By: Andrew Kathindi
President Hage Geingob has requested that a street in Otweya, a housing project that was set in motion following the devastating fire that wrecked the lives of Twaloloka residents and killed 20-month old Fillipus Nafimane, should be named after the boy.
“May I also request the Walvis BayMunicipality to name one of the streets at Otweya after young Fillipus Mandha [Nafimane], in his honour and memory. Mayor, I didn’t consult you. I don’t give instructions to Mayors but you heard me,” Geingob said.
The boy’s father, Mhanda Nafimane told The Villager on Friday, that it is not about happiness. “It’s about history about tomorrow. How it happened,” he said.
Nafimane also said although his name is on the list of the beneficiaries, he is yet to be given a house.
“I did not receive any house today. Three houses were given out. There is one given to a lady who is not a victim of the fire. Her ghetto was not touched by the fire,” he said.
Nafimane’s mother, Ndilimewawa Hamukwaya, last year told the media that the boy died after she had stepped from her shack as the boy slept.
Nafimane was the only casualty in the in a massive fire in the Twaloloka location that drew nationwide attention on 26 July 2020 and left over 1 000 people homeless. The fire reduced over 240 shacks to ashes in a matter of hours.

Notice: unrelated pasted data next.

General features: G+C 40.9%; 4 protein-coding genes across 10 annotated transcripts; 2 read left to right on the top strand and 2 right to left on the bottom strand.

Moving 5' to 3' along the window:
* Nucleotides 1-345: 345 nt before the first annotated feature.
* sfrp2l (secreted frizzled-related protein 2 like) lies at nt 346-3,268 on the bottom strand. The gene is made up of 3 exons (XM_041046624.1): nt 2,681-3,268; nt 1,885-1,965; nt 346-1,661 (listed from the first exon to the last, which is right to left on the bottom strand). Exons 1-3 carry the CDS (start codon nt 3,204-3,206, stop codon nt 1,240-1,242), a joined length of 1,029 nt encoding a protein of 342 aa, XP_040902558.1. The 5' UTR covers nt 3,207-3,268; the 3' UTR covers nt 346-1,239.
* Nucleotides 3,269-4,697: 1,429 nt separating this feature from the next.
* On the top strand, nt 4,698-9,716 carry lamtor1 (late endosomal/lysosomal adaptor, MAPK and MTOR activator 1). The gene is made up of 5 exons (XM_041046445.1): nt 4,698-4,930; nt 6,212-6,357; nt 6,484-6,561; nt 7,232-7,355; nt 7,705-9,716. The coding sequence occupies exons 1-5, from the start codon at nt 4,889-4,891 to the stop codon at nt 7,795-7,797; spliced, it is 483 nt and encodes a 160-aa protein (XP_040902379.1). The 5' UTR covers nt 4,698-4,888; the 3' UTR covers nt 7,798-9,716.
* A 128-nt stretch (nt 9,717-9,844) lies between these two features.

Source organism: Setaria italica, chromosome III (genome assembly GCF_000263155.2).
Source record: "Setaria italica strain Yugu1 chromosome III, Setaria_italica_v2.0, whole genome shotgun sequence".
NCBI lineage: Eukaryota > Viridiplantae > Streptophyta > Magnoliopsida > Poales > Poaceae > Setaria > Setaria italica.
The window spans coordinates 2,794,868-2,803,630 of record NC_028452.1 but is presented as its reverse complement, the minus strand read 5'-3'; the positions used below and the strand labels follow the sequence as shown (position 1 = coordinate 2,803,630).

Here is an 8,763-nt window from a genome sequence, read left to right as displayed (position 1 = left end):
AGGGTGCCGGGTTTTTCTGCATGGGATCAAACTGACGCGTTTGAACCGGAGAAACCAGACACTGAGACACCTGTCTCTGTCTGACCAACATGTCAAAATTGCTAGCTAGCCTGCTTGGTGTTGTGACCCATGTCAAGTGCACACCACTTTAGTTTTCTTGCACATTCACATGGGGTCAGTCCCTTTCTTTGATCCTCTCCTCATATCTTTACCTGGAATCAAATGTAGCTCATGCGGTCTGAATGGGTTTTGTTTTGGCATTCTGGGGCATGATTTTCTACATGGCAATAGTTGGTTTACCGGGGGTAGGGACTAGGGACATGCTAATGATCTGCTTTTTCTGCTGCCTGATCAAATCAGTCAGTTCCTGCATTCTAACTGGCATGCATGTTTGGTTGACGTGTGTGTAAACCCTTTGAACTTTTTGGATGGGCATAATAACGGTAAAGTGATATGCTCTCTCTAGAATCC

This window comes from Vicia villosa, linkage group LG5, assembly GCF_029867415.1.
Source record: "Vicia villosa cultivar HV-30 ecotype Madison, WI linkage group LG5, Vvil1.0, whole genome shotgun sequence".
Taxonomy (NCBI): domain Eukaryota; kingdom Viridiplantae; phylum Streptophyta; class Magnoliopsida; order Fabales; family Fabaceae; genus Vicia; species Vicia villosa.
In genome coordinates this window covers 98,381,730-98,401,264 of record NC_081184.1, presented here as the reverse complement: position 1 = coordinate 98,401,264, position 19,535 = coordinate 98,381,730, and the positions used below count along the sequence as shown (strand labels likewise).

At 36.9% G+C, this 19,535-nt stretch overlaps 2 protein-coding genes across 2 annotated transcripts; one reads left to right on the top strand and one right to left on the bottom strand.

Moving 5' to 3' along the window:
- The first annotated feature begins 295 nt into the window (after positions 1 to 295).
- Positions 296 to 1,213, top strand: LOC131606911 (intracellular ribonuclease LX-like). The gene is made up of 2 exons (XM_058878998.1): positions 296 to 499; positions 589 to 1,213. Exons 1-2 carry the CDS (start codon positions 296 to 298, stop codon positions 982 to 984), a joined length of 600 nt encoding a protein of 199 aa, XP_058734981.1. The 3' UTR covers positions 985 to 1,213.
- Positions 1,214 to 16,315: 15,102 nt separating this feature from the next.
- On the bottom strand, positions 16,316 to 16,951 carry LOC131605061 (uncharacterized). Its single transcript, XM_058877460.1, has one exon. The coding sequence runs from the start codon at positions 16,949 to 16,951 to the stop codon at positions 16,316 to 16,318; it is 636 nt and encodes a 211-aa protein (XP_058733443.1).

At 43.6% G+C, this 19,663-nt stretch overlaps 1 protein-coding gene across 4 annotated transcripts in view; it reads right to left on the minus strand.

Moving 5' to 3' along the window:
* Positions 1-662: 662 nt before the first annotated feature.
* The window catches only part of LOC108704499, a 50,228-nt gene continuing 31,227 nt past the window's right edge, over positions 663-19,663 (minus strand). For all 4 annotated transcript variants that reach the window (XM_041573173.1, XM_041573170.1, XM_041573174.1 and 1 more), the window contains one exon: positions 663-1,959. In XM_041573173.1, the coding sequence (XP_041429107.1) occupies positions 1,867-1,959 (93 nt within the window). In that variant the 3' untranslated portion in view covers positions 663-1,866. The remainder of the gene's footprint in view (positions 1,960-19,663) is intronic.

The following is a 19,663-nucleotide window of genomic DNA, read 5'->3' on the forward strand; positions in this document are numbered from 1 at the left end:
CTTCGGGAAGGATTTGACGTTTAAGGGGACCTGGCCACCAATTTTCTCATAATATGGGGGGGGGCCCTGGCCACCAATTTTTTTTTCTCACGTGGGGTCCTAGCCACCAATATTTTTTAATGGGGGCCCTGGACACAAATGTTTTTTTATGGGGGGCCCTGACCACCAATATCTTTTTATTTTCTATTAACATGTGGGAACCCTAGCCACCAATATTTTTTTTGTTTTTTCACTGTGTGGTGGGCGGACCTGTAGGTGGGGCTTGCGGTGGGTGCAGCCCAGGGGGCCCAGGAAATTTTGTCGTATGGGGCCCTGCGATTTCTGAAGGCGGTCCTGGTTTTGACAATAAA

“He could not be rescued as the fire spread too fast. There was nothing I could do but stand and look at how my son in our shack was swallowed by the fire,” Nafimane’s father Mhanda Nafimane is quoted as saying.
Geingob handed over 121 houses for Otweya residents of Walvis Bay as part of a cabinet decision which instructed the Ministry of Urban and Rural Development to oversee the relocation of the fire victims.
“In the aftermath of that fateful day, Government declared the site of thetragedy as a disaster site. Furthermore, the Government ensured that theaffected people were provided with makeshift shelters, food, blankets, aswell as assistance to recover national documents lost in the fire,” said Geingob.
Geingob said that 31 houses for the Otweya fire victims were constructed by government for approximately N$43 million, while 43 houses are constructed by the Shack DwellersFederation of Namibia, through the Standard Bank – Build a Brick Project.
“I am therefore pleased, that after this tragic incident, we can meet today topartake in the handing over of these houses to the Otweya fire victims, cementing our commitment to address the issue of decongestion of informalsettlements, to provide housing to the masses and to improve the livelihoodsof our people. We will continue with this strategy and call on all localauthorities to support this initiative by providing land where possible.”
The project, which was part of government’s decongestion plans has been delayed for nearly a year as according to a cabinet resolution announced by Information, Communication and Technology Minister, Peya Mushelenga, last year, the units should have been occupied by the last week of October 2020.
The disaster last year also forced government to allocate and service land on Farm 37 for N$20 million. The project, which was conceived in 2016, had been delayed until the fire in Twaloloka last year.